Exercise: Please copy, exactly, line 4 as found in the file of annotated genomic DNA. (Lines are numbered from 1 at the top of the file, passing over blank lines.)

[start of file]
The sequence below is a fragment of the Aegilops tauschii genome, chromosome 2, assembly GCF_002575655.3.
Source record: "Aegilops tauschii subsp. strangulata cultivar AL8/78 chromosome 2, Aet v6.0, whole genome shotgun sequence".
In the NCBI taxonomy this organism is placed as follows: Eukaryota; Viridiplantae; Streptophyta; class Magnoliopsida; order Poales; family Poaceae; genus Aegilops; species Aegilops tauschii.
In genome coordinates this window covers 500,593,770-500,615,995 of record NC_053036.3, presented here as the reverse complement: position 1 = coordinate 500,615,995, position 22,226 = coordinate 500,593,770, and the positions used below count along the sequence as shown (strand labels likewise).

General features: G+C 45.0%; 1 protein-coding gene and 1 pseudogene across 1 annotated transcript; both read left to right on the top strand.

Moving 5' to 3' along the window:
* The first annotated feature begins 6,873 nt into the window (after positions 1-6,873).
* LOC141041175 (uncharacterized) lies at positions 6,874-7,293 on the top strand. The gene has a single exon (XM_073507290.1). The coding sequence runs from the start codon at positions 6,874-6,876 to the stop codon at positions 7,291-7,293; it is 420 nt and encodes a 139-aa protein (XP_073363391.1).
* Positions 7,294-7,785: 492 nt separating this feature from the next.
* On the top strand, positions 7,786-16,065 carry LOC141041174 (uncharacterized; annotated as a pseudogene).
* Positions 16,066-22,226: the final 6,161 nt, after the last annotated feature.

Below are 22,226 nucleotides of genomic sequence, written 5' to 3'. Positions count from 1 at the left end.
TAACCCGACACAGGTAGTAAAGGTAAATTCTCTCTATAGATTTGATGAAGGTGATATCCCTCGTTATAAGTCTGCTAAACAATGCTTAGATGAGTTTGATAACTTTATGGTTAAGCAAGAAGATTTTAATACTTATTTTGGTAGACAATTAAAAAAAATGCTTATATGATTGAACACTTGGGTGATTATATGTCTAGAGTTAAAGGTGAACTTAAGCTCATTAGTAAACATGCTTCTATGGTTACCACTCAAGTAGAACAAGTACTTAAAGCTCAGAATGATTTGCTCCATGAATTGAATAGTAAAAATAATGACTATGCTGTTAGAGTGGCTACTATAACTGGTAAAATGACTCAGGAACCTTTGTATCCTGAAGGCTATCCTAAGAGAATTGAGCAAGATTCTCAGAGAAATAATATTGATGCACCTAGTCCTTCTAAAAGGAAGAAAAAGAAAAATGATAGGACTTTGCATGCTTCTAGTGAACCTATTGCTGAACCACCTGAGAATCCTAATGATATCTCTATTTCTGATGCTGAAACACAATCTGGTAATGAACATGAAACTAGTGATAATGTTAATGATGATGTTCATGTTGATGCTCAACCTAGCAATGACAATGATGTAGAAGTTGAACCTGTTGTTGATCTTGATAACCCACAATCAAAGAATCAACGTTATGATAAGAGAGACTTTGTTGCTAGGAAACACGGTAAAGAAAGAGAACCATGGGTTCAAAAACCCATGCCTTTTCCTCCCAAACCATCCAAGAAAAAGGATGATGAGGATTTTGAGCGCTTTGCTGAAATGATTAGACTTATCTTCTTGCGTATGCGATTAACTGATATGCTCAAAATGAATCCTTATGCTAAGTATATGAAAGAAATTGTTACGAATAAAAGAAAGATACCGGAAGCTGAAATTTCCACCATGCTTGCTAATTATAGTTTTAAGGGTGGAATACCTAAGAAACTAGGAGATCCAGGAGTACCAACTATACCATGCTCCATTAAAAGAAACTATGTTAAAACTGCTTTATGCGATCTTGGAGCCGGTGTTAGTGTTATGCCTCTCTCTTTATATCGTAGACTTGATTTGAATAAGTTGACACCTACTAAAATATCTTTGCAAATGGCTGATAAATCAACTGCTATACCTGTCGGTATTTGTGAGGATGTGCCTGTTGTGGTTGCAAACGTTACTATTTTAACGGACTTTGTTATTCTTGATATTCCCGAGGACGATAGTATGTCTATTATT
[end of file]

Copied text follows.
In genome coordinates this window covers 500,593,770-500,615,995 of record NC_053036.3, presented here as the reverse complement: position 1 = coordinate 500,615,995, position 22,226 = coordinate 500,593,770, and the positions used below count along the sequence as shown (strand labels likewise).